Sometimes, I still think about them, to be honest. Ridding myself of that mindset doesn't come easy. I still think about whether or not I'll fit in a bathroom stall, squeeze my fat ass past a narrow gap between chairs in a  restaurant, or if people are staring and pointing at my gut and laughing at me. If people look in my direction and say something to a friend and laugh, I still think it's about my body. I still suffer from fat PTSD.

Also, it's not like I'm all skinny and trim now. I'm 5' 4" (164 cm) and weigh on average 185 lbs. (84 kg.) I'm still technically obese.I still have a huge flap of skin hanging down from my stomach as well as a large belly. I'm still fat, just not fat enough to prohibit me from walking, getting on public transportation, or going to a restaurant. I'm not complaining about my current weight, but I am still fat. There's no mistaking that.

What I'm realizing is that my voice is now doubly not taken seriously because of where I'm at. I'm not fat enough to be taken seriously as someone who has experienced life as a "death fat" (despite spending an overwhelming amount of my life in that range) and I'm not thin enough to be taken seriously as a person who has successfully lost weight.

Neither of these tribes would welcome me as a member because I'm a betrayer to both. By losing weight, my years and years of experience suffering as a super fat person appear to have lost all validity. By not losing enough weight, the manner in which I have lost has no validity. Frankly, while I find it upsetting that anyone could think I've forgotten how horrible it is to be super fat in a world which hates you, I've also figured out a few other things about the "fat mindset" as a result of this which are setting me along an entirely new path of thinking. I'm sure I'll share it here when I'm ready. And I'm nearly as sure that it'll get me in a lot of trouble.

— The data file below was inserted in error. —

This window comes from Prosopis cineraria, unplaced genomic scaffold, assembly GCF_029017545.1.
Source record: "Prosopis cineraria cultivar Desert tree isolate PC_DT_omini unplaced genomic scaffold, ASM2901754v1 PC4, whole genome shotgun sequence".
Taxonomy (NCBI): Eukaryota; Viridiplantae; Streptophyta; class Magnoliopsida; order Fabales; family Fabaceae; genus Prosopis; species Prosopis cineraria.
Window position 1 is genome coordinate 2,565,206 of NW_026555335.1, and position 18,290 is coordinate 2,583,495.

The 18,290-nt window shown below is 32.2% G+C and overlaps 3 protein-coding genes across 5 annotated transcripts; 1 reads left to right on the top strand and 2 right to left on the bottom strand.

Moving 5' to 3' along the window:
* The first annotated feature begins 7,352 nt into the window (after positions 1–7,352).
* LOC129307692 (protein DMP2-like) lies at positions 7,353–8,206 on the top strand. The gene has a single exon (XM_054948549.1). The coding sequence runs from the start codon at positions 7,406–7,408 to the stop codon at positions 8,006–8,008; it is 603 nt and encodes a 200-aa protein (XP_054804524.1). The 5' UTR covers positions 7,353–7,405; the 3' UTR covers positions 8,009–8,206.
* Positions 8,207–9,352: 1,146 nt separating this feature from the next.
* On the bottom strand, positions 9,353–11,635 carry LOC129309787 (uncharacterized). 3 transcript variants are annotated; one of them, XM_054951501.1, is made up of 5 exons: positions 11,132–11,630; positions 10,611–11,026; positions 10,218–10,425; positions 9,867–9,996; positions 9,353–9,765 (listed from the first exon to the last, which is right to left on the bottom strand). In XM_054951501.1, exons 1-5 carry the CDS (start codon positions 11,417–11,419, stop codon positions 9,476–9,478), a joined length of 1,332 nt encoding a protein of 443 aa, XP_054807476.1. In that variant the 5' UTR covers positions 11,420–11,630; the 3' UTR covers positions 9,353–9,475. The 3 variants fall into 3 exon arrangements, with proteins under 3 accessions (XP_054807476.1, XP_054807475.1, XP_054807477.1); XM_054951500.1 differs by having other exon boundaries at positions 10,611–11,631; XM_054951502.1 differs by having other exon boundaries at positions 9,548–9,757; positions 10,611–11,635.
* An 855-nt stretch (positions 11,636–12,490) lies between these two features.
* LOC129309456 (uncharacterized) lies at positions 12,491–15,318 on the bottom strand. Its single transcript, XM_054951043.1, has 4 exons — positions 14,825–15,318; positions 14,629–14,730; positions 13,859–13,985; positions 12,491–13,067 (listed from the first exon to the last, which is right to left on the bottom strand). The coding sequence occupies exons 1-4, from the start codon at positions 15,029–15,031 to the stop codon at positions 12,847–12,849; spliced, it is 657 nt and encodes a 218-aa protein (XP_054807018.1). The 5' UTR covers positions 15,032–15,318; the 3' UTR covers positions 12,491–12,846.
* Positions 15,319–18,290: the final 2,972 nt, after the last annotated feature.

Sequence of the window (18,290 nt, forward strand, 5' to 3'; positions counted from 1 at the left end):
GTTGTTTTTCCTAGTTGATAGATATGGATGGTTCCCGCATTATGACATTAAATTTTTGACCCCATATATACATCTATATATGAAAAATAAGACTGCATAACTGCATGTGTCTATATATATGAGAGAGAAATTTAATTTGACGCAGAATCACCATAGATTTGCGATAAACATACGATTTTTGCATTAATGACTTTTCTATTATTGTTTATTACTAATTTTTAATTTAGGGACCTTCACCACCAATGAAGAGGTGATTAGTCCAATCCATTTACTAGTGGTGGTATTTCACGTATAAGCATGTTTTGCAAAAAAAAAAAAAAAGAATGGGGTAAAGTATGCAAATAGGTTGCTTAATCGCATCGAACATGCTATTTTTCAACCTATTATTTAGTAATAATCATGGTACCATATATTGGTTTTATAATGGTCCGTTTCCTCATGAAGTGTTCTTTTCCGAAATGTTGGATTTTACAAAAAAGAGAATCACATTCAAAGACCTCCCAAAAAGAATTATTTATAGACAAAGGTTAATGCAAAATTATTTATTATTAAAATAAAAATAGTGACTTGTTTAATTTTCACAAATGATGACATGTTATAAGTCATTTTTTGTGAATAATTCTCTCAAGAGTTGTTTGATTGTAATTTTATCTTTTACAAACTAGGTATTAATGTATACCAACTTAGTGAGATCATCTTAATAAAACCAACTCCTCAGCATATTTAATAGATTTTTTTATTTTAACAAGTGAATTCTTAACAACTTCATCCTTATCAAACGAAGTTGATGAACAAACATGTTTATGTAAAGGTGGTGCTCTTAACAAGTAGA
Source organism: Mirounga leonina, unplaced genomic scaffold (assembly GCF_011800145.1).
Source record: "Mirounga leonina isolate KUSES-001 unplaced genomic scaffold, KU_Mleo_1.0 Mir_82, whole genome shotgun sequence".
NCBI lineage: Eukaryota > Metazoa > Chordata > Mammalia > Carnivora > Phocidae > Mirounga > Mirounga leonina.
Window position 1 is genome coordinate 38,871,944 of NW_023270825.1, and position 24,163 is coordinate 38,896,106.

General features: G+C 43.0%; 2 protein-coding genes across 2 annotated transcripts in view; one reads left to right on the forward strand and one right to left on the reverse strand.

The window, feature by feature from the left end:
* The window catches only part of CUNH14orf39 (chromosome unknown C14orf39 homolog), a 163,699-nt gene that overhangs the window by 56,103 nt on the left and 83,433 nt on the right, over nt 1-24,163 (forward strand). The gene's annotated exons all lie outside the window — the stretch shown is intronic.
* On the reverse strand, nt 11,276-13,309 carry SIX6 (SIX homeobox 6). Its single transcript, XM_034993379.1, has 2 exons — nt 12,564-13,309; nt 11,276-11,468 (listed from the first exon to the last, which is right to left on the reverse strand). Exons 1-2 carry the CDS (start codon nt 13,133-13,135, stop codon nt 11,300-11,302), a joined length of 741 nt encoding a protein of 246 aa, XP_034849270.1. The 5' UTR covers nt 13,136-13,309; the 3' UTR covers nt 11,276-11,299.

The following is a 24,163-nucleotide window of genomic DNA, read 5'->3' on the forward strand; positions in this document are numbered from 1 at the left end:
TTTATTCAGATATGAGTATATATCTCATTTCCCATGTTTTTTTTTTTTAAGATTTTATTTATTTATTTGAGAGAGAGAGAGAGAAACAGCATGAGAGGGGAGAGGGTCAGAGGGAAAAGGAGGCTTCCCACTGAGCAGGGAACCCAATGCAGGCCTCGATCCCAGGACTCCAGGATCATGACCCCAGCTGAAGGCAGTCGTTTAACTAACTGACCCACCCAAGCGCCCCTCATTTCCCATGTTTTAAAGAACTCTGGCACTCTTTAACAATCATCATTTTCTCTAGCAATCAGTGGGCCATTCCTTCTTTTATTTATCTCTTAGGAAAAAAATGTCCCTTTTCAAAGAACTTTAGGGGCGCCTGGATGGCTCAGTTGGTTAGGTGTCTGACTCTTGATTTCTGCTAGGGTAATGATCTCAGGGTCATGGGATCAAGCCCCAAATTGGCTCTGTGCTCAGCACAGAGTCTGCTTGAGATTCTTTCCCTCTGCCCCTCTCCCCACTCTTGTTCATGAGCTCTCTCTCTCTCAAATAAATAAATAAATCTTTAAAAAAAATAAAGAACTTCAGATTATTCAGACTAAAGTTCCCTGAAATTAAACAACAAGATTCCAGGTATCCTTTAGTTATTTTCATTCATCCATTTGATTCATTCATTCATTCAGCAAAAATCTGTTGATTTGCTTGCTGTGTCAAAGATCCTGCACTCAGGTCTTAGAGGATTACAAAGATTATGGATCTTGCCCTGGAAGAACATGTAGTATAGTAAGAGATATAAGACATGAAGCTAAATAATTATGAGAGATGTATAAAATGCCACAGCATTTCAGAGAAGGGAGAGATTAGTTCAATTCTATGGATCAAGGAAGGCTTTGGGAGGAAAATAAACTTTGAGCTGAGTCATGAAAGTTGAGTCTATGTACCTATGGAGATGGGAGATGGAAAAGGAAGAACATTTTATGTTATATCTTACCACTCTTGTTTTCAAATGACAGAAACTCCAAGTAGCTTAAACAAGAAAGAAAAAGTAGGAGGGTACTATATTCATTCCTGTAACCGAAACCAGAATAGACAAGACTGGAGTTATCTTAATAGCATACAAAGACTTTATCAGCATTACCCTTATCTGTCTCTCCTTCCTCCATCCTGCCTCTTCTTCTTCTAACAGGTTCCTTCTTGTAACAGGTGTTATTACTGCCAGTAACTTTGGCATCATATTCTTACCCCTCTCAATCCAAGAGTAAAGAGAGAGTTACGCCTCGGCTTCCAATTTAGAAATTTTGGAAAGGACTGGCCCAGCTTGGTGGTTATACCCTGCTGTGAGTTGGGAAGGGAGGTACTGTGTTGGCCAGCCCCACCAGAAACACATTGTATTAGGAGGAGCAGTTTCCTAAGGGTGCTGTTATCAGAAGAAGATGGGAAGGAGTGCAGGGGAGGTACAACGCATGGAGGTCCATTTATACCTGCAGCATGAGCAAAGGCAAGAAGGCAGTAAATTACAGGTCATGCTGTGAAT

3 comments:

LHA said...

I love the phrase you mentioned, "fat PTSD". I will be turning that over in my mind for quite a while. I will be very interested in forthcoming posts.

hopefulandfree said...

You certainly end this post on a provocative note! Looking forward to reading more of your personal insights.

I'm curious if you are able to make a clear distinction between, say, "fat PTSD" and "fat stigma PTSD"---because I've had to explore that dichotomy a lot to understand more about my own "fat mindset" from the past, and as it still lingers for me, even with a "normal" size body. I find it's not always very easy to separate the different sources of suffering, suffering which results mostly from social oppression and internalized oppression from having a stigmatized identity---and the suffering which resulted more from health problems or limitations associated with physical size. As I said, I look forward to your thoughts in future posts!

screaming fatgirl said...

Thanks to both of you for your comment.

Hopefulandfree: Your comment raises an intellectually provocative question which I hadn't considered, but find of great interest. I did not distinguish between "fat PTSD" and "fat stigma PTSD", but there is certainly a difference there.

I would guess that "fat PTSD" would be related to internal processes and fears resulting from the humiliation one feels from not fitting in a seat on public transport, squeezing uncomfortably down tight aisle spaces, knocking things over when you turn around, etc. "Fat stigma PTSD" would be the result of the horrible treatment obese people often receive.

Strictly speaking, and extrapolating on the meaning of PTSD as a disorder, I think that the stigma-related experiences would be a more accurate use of the term since "trauma" is involved. Internal processes can't really be categorized as traumas, though I guess the repeated humiliation you feel as a result of living in a world that does not accommodate your body could be considered traumatic.

This is a point that I think I need to consider more when I have the time. It's the sort of thing which tends to jump into my head while I'm in the shower. ;-)